Sunday, March 04, 2007

Blundering Along

An Angel of Death has been abroad throughout the land: you may almost hear the
beating of his wings…

--John Bright
I recently spent some time reading about the Crimean War, frequently and quite accurately referred to as the Crimean Blunder. In the essentials there are some striking parallels between the Crimean Blunder and the current Iraq Blunder.

(1) The pretences for the wars were lies.
In the case of the Crimean War, the British claimed that a victory by Russia over the Turks would upset the balance of power in Europe; and if you didn’t like that reason, the British warhawks countered with the humanitarian reason: “We are helping the hapless and helpless Turks.”

Russia was a third-rate power at best, which their defeat forty years later in the Russo-Japanese war revealed, and incapable of “upsetting” the balance of power in Europe. And as regards the second claim, it was not Britain’s business to go to war for anything other than national interest. And the additional kicker, which was not the case in the Iraq war, was that Russia’s cause was the humanitarian cause.

The stated reason for our involvement in the Iraq war was to eliminate the weapons of mass destruction. The secondary reason, which became the only reason, was to bring the blessings of democracy (whether they wanted them or not) and megatons of bombs to the Iraqi people.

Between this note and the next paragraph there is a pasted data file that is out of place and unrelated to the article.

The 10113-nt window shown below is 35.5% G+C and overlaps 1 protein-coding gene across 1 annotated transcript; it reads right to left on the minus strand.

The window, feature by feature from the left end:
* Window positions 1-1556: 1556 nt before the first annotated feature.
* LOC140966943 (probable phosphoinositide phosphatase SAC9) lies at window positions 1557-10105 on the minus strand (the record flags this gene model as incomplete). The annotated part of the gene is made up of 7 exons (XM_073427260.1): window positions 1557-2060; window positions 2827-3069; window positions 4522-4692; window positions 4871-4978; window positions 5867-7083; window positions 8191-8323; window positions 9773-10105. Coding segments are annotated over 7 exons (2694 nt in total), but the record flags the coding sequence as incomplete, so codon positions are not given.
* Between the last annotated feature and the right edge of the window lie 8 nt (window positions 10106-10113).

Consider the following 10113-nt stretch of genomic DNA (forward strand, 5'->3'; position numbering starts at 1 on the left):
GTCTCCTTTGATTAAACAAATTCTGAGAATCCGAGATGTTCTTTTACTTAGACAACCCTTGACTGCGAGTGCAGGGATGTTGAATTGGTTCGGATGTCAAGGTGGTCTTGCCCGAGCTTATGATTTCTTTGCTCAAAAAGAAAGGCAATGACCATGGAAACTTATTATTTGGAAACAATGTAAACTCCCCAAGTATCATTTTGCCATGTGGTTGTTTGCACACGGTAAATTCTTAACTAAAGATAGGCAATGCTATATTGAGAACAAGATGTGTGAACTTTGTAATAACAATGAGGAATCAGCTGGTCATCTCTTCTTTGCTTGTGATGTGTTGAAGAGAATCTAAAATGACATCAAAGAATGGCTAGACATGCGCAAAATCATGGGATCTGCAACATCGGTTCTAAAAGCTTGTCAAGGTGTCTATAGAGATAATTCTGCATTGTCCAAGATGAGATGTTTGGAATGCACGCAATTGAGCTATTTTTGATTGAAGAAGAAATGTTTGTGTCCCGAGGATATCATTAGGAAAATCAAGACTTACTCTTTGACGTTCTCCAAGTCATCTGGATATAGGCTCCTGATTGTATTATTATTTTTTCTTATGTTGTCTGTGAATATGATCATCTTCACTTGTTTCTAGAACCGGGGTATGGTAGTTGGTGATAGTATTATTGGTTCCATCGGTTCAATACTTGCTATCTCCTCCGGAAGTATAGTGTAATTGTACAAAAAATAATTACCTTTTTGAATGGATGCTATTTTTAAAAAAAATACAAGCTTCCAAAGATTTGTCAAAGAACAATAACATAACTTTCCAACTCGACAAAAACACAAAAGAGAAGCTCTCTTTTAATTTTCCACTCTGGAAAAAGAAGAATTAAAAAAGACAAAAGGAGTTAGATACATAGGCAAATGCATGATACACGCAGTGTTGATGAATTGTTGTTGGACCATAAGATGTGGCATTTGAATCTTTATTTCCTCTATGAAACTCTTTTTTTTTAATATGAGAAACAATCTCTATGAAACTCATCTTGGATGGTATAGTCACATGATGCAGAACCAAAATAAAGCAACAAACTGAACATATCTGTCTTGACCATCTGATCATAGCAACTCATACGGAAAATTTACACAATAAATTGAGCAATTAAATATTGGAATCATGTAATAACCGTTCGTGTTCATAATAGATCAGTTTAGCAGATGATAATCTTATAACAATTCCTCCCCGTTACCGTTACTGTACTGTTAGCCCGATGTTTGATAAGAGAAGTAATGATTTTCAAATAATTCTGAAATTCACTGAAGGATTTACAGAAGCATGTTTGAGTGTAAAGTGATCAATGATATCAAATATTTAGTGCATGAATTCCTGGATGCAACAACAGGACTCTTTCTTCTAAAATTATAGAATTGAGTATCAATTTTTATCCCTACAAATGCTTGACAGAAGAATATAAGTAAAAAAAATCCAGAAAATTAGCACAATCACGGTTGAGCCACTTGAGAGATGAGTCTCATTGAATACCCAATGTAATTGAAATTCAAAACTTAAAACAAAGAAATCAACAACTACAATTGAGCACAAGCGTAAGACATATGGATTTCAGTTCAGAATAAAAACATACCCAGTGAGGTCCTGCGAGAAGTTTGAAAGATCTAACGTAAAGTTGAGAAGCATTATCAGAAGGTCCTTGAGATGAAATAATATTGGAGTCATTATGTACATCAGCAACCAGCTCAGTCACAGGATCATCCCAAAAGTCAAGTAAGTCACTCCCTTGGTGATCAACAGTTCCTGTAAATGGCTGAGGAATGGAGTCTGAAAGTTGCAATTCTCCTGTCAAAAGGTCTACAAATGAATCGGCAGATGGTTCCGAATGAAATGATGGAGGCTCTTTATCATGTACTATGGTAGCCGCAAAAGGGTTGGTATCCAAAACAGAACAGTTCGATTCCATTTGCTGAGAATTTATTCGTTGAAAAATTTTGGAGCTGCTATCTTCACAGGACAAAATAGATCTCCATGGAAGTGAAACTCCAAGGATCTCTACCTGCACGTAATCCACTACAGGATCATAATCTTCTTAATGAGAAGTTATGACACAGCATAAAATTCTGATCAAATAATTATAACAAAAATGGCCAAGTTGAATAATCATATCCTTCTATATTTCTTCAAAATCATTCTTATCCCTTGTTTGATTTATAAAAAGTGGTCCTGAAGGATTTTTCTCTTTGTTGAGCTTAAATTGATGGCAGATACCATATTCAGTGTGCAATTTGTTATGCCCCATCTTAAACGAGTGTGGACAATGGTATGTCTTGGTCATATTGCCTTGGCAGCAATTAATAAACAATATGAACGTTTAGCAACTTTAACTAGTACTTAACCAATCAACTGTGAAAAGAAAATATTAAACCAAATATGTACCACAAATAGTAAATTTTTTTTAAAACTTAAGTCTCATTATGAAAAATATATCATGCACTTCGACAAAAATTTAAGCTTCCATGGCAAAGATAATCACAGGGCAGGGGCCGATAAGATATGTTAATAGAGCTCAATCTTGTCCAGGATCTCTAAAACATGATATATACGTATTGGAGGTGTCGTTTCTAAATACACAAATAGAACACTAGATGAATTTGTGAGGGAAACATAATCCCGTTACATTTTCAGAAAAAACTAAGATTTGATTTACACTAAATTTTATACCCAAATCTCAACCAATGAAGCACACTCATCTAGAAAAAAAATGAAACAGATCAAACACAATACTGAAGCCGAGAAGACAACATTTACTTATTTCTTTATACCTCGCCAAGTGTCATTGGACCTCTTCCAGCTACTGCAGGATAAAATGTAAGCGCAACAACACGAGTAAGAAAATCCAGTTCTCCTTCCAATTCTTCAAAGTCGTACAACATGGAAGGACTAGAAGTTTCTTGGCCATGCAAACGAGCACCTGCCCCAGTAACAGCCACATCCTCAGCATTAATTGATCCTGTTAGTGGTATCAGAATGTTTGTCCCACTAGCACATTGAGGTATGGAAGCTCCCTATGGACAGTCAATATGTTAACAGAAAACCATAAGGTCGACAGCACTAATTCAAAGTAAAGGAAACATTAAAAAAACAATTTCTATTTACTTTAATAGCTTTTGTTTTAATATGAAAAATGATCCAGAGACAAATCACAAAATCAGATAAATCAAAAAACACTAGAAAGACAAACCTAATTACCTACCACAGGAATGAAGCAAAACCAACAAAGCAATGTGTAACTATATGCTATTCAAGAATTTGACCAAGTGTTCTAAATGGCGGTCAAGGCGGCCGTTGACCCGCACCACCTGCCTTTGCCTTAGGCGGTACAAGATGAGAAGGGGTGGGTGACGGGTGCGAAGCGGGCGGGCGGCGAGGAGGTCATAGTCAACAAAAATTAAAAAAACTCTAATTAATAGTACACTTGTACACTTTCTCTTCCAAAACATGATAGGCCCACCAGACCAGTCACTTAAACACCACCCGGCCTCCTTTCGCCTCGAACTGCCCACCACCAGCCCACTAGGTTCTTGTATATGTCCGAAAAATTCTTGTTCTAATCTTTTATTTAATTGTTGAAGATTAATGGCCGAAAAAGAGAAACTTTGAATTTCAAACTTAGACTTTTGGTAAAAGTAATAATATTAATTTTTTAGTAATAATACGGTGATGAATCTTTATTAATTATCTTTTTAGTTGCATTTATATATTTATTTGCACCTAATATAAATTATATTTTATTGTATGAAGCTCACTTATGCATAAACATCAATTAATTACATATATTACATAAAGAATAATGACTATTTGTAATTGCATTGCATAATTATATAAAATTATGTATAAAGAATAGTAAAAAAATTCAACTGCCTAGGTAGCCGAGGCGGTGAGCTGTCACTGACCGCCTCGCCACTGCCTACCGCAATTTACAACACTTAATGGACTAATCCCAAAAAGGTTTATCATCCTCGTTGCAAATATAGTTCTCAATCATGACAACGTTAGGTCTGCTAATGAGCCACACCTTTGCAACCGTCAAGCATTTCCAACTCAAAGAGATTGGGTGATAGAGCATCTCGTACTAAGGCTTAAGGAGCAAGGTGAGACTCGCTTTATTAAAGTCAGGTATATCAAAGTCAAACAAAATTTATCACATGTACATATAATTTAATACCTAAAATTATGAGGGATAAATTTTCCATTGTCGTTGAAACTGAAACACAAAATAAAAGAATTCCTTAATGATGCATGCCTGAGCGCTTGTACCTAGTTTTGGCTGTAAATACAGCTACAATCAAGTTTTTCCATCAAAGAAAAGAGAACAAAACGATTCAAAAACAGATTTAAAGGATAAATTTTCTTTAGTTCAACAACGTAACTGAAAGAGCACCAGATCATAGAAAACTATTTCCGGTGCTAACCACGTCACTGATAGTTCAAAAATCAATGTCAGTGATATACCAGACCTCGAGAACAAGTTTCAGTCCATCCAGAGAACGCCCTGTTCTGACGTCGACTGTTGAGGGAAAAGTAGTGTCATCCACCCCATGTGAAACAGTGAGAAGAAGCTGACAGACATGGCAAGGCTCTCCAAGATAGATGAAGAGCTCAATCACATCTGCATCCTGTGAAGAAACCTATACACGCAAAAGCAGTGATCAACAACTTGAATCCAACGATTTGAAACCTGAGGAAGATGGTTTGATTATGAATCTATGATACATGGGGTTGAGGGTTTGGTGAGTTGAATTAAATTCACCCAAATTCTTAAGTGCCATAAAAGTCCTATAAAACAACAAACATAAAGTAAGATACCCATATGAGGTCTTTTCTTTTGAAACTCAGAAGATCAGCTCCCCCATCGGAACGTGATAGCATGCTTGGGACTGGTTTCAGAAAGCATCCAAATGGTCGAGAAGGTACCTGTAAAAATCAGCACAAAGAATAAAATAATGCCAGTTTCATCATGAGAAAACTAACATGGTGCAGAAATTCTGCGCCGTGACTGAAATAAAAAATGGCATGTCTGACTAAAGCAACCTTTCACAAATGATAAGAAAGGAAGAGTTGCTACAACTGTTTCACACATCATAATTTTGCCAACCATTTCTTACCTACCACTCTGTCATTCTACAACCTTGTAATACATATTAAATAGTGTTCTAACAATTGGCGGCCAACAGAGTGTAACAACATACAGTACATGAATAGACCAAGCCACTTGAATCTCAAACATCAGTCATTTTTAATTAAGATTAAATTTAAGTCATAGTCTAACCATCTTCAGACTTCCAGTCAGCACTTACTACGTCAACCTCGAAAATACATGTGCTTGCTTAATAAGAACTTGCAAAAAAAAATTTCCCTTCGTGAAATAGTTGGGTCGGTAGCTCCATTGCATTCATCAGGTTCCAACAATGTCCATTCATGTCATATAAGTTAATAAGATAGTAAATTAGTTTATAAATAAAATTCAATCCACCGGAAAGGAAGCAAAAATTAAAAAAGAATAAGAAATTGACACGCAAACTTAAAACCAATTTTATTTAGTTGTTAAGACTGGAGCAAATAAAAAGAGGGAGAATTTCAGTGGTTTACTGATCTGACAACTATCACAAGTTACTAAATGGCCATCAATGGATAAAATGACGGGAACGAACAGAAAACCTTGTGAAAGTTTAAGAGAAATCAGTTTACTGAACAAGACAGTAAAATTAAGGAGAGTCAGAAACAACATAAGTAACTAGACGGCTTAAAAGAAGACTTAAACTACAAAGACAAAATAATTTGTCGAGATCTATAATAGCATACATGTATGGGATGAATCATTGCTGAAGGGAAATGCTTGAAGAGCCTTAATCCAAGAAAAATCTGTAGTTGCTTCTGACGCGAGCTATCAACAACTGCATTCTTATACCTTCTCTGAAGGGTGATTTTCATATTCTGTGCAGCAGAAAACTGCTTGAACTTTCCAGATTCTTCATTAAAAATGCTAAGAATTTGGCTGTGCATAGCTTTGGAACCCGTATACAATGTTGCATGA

(2) "God wants this war."
It was a bit of a stretch to make the claim that the Crimean War was a Christian crusade, but the British did it, although Russia, a Christian nation, was fighting for the right to protect Orthodox pilgrims in Turkey, while Turkey was fighting for the right to deny Orthodox pilgrims any rights at all in the Holy Land. In order to make the stretch, Russia was demonized. The British war faction claimed that Russia’s Christianity was only on the surface (there was some justification for that allegation, but Turkey had not even a surface Christianity) and that the Russians were in reality a barbarous people much worse than the humble, peace-loving Turks. It seems like a ludicrous argument, but that is what Lord Langford and others advanced.

In our own Iraq war (in the eyes of the Christian evangelicals), we are fighting a Christian Crusade because the enemy is Muslim. But a genuine Christian knows that killing Muslims just for the sake of killing Muslims is not Christianity, it is murder. And secondly, we are not a Christian nation fighting for Christian principles.

It is easier for us to demonize Saddam Hussein than it was for the British to demonize Russia, but even if it is proved that Saddam Hussein was a demon, does it follow that we have a moral right or a national interest in removing him?

(3) The Press supported the war and those who opposed it were deemed unpatriotic and cowardly.